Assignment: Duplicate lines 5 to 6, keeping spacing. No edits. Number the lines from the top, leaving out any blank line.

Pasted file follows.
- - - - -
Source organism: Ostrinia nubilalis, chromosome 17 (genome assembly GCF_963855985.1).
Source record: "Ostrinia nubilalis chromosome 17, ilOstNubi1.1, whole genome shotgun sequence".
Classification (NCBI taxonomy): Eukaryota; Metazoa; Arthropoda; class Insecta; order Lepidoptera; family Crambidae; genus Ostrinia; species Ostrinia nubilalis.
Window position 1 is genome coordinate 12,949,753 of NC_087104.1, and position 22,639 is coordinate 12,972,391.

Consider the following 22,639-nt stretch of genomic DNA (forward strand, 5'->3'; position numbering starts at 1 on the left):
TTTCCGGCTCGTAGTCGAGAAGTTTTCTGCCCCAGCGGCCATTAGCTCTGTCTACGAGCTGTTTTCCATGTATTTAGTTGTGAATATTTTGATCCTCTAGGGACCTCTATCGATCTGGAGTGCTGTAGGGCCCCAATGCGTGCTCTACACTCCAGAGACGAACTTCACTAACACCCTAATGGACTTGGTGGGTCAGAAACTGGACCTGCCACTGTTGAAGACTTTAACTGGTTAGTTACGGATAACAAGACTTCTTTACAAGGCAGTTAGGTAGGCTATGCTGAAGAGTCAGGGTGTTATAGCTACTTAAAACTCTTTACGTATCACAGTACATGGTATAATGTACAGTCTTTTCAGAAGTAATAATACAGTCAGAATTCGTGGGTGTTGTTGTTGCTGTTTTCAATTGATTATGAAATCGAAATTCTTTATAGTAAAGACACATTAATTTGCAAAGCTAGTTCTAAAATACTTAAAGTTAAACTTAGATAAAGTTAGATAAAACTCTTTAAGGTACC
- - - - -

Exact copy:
Consider the following 22,639-nt stretch of genomic DNA (forward strand, 5'->3'; position numbering starts at 1 on the left):
TTTCCGGCTCGTAGTCGAGAAGTTTTCTGCCCCAGCGGCCATTAGCTCTGTCTACGAGCTGTTTTCCATGTATTTAGTTGTGAATATTTTGATCCTCTAGGGACCTCTATCGATCTGGAGTGCTGTAGGGCCCCAATGCGTGCTCTACACTCCAGAGACGAACTTCACTAACACCCTAATGGACTTGGTGGGTCAGAAACTGGACCTGCCACTGTTGAAGACTTTAACTGGTTAGTTACGGATAACAAGACTTCTTTACAAGGCAGTTAGGTAGGCTATGCTGAAGAGTCAGGGTGTTATAGCTACTTAAAACTCTTTACGTATCACAGTACATGGTATAATGTACAGTCTTTTCAGAAGTAATAATACAGTCAGAATTCGTGGGTGTTGTTGTTGCTGTTTTCAATTGATTATGAAATCGAAATTCTTTATAGTAAAGACACATTAATTTGCAAAGCTAGTTCTAAAATACTTAAAGTTAAACTTAGATAAAGTTAGATAAAACTCTTTAAGGTACC